’The Duc, Viet Nam’ by Brian Doan
A not so peaceful protest occurred over the controversial F.O.B. II: Art Speaks exhibit at the Vietnamese Arts & Letters Association Center in Santa Ana. The exhibit, which contains works by over 50 artists, offended some members of Vietnamese American community-- many of whom endured great struggle due to Communism in Vietnam.
Those involved with the exhibit have stated that the works on display were not supportive of Communism-- pointing to the fact that several of the images in the exhibit had been banned in Vietnam. However, supporters of the protest claim that the exhibit was ill conceived due to the fact that there are over 158,000 Vietnamese American residents in Orange County-- many of whom escaped communist rule in Vietnam in order to embrace the freedom of living in the United States of America.
A photograph titled ’The Duc, Viet Nam’ by Brian Doan took center stage over the controversy. The controversial photograph by Doan involves a Vietnamese woman with the sitting next to a bust of Ho Chi Minh. The lone woman is wearing a red tank top that bears the yellow star of the Vietnamese flag. The photograph had been defaced-- apparently by protestors-- with a splash of red paint.
Brian Doan was quick to respond to the controversy concerning the meaning of the photograph and the reactions of the Vietnamese American protestors. Doan stated that he his goal was to foster commentary among youths in Vietnam who grew up after the Vietnam War. He now plans to display the controversial photograph as a symbol of his freedom of speech in the United States.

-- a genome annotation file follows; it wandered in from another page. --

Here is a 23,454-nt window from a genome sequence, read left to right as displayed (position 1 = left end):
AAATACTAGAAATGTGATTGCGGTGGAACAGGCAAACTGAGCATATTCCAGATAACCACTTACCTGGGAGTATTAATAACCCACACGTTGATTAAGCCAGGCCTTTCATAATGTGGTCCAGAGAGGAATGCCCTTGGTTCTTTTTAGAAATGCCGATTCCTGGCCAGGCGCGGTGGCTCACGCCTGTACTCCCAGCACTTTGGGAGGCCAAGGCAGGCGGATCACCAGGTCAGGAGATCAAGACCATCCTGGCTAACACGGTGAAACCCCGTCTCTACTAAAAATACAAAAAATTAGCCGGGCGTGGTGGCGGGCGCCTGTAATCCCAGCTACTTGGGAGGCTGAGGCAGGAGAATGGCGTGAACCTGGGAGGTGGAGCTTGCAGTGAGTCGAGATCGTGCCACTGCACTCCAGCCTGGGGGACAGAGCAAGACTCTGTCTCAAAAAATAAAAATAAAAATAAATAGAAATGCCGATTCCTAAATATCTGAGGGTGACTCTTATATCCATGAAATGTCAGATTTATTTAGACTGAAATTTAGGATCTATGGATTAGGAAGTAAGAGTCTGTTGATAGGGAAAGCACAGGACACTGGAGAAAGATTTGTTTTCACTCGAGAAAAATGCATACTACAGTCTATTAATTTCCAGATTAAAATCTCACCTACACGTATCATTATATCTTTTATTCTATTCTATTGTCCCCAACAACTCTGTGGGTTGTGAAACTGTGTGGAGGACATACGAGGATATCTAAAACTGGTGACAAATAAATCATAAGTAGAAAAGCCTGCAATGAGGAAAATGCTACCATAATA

Doan stated that the first generation of the Vietnamese American community needs to accept a diversity of opinions and viewpoints in order to move forward. He stressed the fact that the history surrounding Communism in Vietnam is a shared experience that the second generation of Vietnamese Americans are exploring in their own way. The organizers of the exhibit have displayed strong support for Doan and his controversial photograph by stating that image is a critique of Communism.
Many of the protestors-- which were over 300 strong-- wore military fatigues. Some protestors chanted “Go back to Vietnam!” outside of the exhibit. Others took more direct action by destroying images of the Vietnamese flag. Children stomped on the flag of Vietnam while supportive adults stood near.
Critics of the exhibit have stated that the artists involved with the controversial exhibit were merely seeking publicity rather than fostering dialogue about the historical implications of the Vietnamese American experience. One observer noted that the organizers should have known that factions in the Vietnamese American community would take an aggressive stance against an exhibit involving Communist ideology even if it was intended to be a critique. Others suggested that Vietnamese Arts & Letters Association had stabbed the Vietnamese American community in the back.
Those involved with the protest felt that a similar controversial exhibit would not have taken place near other minority communities. For example, one rights advocate stated that a photograph of a young Jewish person wearing a Nazi symbol standing next to a bust of Hitler would not have been displayed in a heavily populated community of Holocaust survivors. Others have suggested that an exhibit involving the Ku Klux Klan (KKK) would not take place in a predominately black community.
What are your thoughts on this exhibit? Do you think the organizers craved publicity? Do you think their intentions were true? Should artists, curators, and gallery owners be held responsible for damage that occurs due to protests if the work displayed is overly controversial? Should freedom of expression be upheld even if a minority group is hurt in the process? Would the exhibit had been shut down before opening had it involved a different minority in a similar context? What say you?
Links of Interest:
Vietnamese Americans protest art exhibit in Santa Ana -- Los Angeles Times
Nearly 300 Protest Communist Images In Art Show Associated Press-- Los Angeles Times
Take care, Stay true,
New York Art Exchange